All five former officers in Tyre Nichols case plead not guilty
The five police officers indicted for the murder of Tyre Nichols all pleaded not guilty to the charges on Friday.
Tadarrius Bean, Demetrius Haley, Justin Smith, Emmitt Martin III and Desmond Mills Jr. all face charges of second-degree murder, aggravated assault, aggravated kidnapping, official misconduct and official oppression.
At their arraignment on Friday, the former Memphis police officers’s attorneys entered not guilty pleas on their behalf. The five are due back in court on May 1.
Nichols, a 29-year-old Black man, was the father of a 4-year-old son. All five of the officers indicted are also Black.
Nichols was stopped on Jan. 7 by Memphis police for reckless driving, though officials later said there was no evidence to substantiate the reckless driving claim.
Nichols ran from police officers, who eventually caught up to him and kicked, punched and beat him with a baton for three minutes. Harrowing video footage of the beating was released to the public in late January. No aid was given to Nichols by the officers, and it was revealed that one of the officers texted photos of Nichols to friends after the beating.
Nichols died from his injuries on Jan. 10. On Jan. 26, the five officers were indicted.
Two additional officers were relieved of duty as well for their involvement in the Jan. 7 incident. Two Shelby County sheriff’s deputies, who were found to have violated department policies, were suspended for five days without pay, CNN reported.
Three Memphis Fire Department personnel were also fired for their failure to render emergency care to Nichols after the arrest.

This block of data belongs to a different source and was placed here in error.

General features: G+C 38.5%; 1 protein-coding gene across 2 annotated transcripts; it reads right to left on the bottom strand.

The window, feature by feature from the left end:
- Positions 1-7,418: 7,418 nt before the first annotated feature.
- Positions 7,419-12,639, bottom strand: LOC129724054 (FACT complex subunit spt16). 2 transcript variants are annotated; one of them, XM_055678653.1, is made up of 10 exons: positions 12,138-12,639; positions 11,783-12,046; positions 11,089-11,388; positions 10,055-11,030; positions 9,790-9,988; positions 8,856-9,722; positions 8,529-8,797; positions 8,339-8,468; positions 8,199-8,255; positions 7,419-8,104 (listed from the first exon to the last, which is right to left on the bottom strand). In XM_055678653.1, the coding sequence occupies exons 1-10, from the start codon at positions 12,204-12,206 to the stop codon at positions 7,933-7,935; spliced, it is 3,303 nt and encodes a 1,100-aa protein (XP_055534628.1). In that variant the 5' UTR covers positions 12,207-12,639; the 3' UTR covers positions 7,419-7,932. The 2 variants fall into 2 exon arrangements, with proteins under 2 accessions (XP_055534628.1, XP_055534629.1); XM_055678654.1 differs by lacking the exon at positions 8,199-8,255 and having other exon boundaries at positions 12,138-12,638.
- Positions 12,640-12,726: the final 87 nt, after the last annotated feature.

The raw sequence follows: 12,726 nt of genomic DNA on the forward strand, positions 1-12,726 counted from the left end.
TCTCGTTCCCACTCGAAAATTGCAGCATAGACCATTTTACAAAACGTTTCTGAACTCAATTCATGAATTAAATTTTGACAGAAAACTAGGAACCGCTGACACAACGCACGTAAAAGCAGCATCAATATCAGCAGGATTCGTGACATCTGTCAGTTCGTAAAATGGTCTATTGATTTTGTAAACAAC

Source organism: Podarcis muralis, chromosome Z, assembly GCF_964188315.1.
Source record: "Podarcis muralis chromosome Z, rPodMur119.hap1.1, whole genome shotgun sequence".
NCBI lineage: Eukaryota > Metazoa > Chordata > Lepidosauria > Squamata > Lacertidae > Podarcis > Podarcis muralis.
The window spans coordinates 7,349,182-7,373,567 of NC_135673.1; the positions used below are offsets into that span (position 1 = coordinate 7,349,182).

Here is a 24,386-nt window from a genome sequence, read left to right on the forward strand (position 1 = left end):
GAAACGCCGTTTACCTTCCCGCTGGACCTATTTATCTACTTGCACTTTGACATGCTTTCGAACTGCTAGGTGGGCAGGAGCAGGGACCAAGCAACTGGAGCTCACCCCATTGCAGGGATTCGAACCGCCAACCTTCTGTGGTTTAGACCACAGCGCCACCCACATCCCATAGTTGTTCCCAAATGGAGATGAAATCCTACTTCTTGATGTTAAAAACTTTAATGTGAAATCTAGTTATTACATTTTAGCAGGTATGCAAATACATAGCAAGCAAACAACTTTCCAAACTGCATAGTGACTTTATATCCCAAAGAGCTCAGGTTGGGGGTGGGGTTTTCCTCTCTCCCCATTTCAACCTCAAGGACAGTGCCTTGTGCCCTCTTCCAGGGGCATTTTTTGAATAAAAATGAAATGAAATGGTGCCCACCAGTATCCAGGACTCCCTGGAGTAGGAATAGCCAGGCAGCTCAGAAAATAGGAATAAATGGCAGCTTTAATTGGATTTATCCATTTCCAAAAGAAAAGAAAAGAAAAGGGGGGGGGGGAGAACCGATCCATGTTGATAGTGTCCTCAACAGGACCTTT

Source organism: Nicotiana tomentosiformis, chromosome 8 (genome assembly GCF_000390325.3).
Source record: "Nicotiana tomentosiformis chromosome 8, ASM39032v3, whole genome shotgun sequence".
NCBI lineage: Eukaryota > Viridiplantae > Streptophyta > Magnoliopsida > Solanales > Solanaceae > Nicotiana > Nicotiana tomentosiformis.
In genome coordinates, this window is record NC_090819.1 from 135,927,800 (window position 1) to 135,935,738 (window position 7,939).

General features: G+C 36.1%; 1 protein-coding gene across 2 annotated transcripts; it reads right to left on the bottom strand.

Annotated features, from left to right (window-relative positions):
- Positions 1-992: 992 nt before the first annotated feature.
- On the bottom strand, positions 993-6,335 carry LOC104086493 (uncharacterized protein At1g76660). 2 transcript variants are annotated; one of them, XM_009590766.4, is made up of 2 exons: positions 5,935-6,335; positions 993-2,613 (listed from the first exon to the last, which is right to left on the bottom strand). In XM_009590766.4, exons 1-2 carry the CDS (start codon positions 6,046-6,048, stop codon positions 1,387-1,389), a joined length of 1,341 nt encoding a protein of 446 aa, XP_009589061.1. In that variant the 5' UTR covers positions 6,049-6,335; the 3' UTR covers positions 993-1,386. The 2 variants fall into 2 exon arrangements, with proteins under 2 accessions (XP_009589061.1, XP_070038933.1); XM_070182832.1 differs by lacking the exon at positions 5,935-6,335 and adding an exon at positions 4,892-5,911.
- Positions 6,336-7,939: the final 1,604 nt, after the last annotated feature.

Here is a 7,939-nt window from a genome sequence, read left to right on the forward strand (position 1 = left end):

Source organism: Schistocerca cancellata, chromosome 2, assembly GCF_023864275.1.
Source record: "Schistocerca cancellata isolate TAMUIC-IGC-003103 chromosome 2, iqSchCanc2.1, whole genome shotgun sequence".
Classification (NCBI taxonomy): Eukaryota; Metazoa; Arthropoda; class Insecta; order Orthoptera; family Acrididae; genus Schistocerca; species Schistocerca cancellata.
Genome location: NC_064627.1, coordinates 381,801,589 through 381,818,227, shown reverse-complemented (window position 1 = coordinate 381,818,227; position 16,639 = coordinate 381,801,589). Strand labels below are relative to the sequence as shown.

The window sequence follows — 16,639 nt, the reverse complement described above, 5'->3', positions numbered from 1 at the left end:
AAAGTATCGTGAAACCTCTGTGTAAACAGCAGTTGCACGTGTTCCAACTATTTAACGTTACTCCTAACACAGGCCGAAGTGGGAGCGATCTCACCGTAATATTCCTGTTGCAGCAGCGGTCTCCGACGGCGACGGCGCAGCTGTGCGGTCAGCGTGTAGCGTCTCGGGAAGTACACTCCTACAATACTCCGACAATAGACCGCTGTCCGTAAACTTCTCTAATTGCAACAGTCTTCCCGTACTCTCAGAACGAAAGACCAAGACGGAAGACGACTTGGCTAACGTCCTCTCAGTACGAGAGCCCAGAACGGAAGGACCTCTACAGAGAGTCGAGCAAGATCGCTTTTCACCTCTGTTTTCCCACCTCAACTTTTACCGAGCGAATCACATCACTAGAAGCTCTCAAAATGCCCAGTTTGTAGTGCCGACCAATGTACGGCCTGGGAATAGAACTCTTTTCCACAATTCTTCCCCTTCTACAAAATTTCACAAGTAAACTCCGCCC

NAACP president and CEO Derrick Johnson said in a statement that the arraignment was a “crucial step” toward accountability.
Still, he said that as more details have emerged in the case “it becomes more clear that we are not dealing with a few rotten apples, we are dealing with a rotten tree.”
“This is not just about Tyre’s death,” Johnson said, citing George Floyd and Breonna Taylor among the “countless other Black lives that have been taken at the hands of a broken system.”
“The list of names lost to police violence is growing longer, yet the list of laws passed to address these situations remains empty,” he said.
Johnson pushed for elected officials to pass total police reform legislation, something that has stalled at the federal level despite President Biden signing an executive order banning federal law enforcement officers from using tactics like chokeholds.
“This fight is far from over,” Johnson said. “We will not stop until Tyre’s family, and Black America gets the justice we deserve. We are done dying. As we move towards a trial, the NAACP will continue to support all efforts to hold those involved in Tyre’s tragic death accountable for their actions.”
This story was updated at 12:52 p.m.
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